In creating her story of two young women in love, Jane Austen cast such an empathetic and amused eye on the manners and mores of her time — and wrote so gracefully, and with such sly humor and deep understanding of the female heart, that her many novels have endured for two centuries.
Along the way, they’ve been transformed into entertaining plays and musicals as well as films and TV miniseries.
Now TheatreWorks is presenting the American premiere of a new stage version of Austen’s first published novel, “Sense and Sensibility,” by two British playwrights, Roger Parsley and Andy Graham, in a beautifully designed production. The exquisite set by Joe Ragey features an oval backdrop of painted scenery that changes as the characters move among several locations, and luscious, Regency-era gowns and other smart costumes are by Fumiko Bielefeldt.
Impetuous teenage Marianne (Katie Fabel), who represents the “sensibility” of the title, falls hard for charming, no-good Willoughby (Michael Scott McLean), although the staunchly reliable Col. Brandon (Mark Anderson Phillips), an ancient 35, has his eye on her.
Meanwhile, Marianne’s sensible, more reserved older sister, Elinor (Jennifer Le Blanc), is drawn to awkwardly likable but elusive Edward (Thomas Gorrebeeck).
Overseeing the sisters’ bumpy romances is the gossipy, kindly Aunt Jennings (Stacy Ross). Sly Lucy (Lucy Littlewood) is the odd character out, with no redeeming virtues.
By necessity, many of Austen’s funniest characters have been deleted — fluttery Mrs. Jennings must fill in for all of them, and Ross aces that job, but most of the novel’s humor has been sacrificed in order to turn a long, slow-moving book into a manageably compact stage play.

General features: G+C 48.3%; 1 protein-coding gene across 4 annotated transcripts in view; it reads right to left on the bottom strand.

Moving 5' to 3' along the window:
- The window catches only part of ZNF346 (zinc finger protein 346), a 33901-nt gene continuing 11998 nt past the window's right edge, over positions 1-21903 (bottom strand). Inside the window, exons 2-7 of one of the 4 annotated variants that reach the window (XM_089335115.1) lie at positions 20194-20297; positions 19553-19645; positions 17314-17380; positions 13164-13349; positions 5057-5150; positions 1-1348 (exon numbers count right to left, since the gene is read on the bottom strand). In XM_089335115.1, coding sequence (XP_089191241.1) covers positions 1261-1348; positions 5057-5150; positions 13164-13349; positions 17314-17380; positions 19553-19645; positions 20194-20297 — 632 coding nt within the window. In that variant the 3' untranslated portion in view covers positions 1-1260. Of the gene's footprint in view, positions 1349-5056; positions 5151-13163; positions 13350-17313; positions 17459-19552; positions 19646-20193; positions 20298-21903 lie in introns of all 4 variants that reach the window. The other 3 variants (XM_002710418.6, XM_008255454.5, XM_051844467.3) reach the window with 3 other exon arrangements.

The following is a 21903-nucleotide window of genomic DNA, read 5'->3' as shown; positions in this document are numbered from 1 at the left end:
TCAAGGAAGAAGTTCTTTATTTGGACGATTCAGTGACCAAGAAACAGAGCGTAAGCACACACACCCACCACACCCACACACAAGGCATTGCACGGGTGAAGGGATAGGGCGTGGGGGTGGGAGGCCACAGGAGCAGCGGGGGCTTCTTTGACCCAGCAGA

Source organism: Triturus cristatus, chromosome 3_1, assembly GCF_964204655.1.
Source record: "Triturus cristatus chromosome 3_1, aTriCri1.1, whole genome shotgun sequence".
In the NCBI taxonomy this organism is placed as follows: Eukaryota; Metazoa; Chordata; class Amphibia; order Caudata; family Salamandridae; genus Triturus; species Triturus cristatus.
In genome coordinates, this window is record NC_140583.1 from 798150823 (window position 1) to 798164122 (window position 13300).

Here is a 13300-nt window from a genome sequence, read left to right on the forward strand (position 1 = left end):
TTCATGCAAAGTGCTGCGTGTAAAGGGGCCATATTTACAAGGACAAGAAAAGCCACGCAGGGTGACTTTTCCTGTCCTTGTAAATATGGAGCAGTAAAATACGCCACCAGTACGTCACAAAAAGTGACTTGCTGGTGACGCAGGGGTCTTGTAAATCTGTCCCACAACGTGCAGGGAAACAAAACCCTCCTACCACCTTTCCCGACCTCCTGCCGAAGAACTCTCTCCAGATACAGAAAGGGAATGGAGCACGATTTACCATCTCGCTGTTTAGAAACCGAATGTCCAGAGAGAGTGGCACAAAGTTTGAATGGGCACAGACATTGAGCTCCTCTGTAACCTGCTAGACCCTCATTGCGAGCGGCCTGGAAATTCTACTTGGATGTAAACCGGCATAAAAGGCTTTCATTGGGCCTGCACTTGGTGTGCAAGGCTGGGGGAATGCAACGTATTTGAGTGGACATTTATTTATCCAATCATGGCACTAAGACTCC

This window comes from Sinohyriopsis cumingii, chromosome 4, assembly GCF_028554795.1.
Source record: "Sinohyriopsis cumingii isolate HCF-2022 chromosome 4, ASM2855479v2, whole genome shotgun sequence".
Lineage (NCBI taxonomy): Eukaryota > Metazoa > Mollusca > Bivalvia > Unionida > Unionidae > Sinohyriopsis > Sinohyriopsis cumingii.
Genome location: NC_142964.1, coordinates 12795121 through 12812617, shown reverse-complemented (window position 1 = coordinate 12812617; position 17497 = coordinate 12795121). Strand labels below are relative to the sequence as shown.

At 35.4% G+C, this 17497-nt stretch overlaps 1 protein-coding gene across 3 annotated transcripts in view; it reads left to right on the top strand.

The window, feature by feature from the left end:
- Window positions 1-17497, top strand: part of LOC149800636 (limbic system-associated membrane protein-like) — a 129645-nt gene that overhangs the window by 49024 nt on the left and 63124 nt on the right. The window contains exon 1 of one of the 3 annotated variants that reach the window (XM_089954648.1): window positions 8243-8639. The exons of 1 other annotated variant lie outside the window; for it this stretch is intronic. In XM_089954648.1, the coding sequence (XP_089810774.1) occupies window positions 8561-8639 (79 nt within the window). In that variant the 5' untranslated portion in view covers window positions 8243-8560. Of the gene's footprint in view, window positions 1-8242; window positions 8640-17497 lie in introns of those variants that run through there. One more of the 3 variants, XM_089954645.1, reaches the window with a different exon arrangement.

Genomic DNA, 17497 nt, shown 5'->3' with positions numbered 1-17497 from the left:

That sacrifice, plus the lack of an authorial voice as narrator to reveal the characters’ — especially insightful Elinor’s — private thoughts, results in a cursory feel to the plot and a sort of dissipation of the characters’ emotions, confusions and desires.
Marianne’s anguish in particular seems tamped down, her journey toward maturity less clearly defined; Elinor’s inner turmoil and outer calm is less touching than it ought to be; and even smug Lucy’s vulgarity makes little impression.
Not that this is the fault of a strong cast under Robert Kelley’s brisk and buoyant direction. A particularly lovely touch is the inclusion of several period songs, from Austen’s own sheet music, sung between, and sometimes during, scenes. Fabel’s sweet soprano is particularly appealing.
Presented by TheatreWorks
Where: Mountain View Center for the Performing Arts, 500 Castro St., Mountain View
When: 7:30 p.m. Tuesdays-Wednesdays, 8 p.m. Thursdays-Fridays, 2 and 8 p.m. Saturdays, 2 and 7 p.m. Sundays; closes Sept. 18
Tickets: $19 to $69
Contact: (650) 463-1960, www.theatreworks.org